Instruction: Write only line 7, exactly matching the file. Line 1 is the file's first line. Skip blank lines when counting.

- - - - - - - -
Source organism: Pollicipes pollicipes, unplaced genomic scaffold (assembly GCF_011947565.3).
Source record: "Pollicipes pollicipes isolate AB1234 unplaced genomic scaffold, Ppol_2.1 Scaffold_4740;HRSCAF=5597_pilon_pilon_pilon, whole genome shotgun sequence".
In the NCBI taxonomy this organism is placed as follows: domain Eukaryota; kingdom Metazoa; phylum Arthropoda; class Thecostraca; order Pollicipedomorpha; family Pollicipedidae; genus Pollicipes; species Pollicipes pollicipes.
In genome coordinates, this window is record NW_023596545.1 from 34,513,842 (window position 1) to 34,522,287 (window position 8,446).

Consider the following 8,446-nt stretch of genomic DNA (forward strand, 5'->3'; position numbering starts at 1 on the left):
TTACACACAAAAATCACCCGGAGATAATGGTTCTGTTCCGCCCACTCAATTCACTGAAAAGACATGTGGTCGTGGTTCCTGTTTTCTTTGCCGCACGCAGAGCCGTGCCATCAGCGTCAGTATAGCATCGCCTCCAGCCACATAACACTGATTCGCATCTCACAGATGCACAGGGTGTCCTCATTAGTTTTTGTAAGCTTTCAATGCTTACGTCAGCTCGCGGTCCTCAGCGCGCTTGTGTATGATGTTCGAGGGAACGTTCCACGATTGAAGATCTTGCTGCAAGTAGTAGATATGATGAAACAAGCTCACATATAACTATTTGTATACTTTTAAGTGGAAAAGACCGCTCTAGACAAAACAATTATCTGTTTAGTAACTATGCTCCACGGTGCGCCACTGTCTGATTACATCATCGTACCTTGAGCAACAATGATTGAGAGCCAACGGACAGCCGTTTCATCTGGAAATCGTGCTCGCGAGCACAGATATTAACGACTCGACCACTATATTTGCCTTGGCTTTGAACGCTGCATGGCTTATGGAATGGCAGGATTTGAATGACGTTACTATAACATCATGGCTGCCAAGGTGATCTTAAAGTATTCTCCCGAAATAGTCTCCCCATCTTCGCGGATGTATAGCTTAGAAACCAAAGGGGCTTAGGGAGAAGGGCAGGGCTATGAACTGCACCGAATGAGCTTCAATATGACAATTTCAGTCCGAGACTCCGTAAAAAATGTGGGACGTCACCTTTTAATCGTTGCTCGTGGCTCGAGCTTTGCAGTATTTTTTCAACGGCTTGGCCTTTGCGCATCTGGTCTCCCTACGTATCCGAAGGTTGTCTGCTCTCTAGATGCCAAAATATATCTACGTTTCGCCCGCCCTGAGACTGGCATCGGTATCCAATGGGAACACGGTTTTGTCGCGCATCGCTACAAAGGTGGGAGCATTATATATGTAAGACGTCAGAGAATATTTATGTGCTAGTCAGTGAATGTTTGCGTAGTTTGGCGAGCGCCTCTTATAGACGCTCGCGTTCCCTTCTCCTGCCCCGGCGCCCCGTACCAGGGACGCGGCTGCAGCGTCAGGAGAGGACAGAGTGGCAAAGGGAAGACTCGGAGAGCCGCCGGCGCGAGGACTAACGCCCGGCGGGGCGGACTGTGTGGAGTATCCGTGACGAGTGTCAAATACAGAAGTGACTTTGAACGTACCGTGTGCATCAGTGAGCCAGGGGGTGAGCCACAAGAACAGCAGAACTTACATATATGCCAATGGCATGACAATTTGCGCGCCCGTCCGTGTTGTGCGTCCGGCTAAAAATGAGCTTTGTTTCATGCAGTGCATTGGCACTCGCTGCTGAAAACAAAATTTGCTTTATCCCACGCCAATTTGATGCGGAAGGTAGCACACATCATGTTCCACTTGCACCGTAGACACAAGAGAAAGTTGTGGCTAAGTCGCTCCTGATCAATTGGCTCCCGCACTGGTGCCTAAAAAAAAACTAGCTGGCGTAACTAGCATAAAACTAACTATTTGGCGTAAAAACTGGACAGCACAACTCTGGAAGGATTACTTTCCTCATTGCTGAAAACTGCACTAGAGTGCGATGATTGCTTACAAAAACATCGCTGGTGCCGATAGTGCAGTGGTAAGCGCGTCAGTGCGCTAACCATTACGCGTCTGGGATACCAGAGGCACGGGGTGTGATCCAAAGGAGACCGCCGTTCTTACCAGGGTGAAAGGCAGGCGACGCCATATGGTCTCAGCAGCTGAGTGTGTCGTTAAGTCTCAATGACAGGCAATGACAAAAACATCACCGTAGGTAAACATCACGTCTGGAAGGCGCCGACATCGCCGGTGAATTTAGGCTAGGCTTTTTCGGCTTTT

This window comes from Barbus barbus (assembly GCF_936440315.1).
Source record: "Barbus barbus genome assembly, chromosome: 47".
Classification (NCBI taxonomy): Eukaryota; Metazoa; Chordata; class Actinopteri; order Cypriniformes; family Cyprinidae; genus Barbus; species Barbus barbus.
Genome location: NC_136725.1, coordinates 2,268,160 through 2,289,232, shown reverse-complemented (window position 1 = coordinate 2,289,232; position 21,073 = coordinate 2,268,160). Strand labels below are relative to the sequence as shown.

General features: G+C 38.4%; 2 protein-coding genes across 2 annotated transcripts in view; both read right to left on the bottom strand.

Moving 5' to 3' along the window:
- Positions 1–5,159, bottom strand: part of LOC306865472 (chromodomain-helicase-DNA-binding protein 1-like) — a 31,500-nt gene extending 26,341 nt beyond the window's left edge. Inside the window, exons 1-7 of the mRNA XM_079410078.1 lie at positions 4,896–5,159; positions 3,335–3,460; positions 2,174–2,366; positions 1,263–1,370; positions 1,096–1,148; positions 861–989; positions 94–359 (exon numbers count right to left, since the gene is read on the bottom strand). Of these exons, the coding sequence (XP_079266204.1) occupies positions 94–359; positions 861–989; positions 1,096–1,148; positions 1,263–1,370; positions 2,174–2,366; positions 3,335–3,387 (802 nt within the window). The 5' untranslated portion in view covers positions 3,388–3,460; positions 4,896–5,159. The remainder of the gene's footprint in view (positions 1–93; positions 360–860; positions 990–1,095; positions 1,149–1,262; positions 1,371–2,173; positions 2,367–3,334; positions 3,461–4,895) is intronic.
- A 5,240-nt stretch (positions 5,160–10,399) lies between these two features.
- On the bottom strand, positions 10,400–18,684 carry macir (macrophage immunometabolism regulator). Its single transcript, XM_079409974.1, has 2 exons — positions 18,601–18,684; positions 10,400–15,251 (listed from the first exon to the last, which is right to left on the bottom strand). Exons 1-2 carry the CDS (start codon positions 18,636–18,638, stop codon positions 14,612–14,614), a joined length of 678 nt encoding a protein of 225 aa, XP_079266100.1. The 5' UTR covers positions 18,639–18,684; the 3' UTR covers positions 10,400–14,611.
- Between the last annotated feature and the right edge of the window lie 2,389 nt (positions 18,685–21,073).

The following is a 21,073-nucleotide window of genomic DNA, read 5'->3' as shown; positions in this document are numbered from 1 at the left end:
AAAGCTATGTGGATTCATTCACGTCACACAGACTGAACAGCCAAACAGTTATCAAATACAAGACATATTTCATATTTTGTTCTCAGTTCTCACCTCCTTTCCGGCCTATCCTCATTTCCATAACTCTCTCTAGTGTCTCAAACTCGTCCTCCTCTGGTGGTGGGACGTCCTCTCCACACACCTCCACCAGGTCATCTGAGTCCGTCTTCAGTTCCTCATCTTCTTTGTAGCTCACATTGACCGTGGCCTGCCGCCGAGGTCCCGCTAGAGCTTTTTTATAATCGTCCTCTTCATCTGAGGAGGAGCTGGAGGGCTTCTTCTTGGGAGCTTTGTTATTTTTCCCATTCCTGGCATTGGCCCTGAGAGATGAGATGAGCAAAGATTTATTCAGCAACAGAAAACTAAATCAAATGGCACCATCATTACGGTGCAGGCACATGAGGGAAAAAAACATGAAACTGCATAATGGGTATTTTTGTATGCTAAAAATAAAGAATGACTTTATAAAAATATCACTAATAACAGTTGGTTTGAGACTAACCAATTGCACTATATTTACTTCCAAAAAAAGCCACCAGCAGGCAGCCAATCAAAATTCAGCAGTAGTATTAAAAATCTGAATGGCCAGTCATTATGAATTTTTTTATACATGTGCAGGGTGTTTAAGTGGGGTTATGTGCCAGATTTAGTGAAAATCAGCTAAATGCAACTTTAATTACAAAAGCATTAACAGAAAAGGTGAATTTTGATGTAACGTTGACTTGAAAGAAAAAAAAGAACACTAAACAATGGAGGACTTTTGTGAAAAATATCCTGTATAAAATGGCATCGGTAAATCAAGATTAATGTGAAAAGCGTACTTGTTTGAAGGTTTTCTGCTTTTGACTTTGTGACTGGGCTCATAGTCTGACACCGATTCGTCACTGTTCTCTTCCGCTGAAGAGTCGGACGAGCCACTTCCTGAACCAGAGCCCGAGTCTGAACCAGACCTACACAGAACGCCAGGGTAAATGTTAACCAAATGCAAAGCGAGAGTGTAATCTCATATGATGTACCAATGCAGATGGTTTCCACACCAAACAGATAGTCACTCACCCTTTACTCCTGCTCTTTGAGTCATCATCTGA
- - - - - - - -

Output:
This window comes from Barbus barbus (assembly GCF_936440315.1).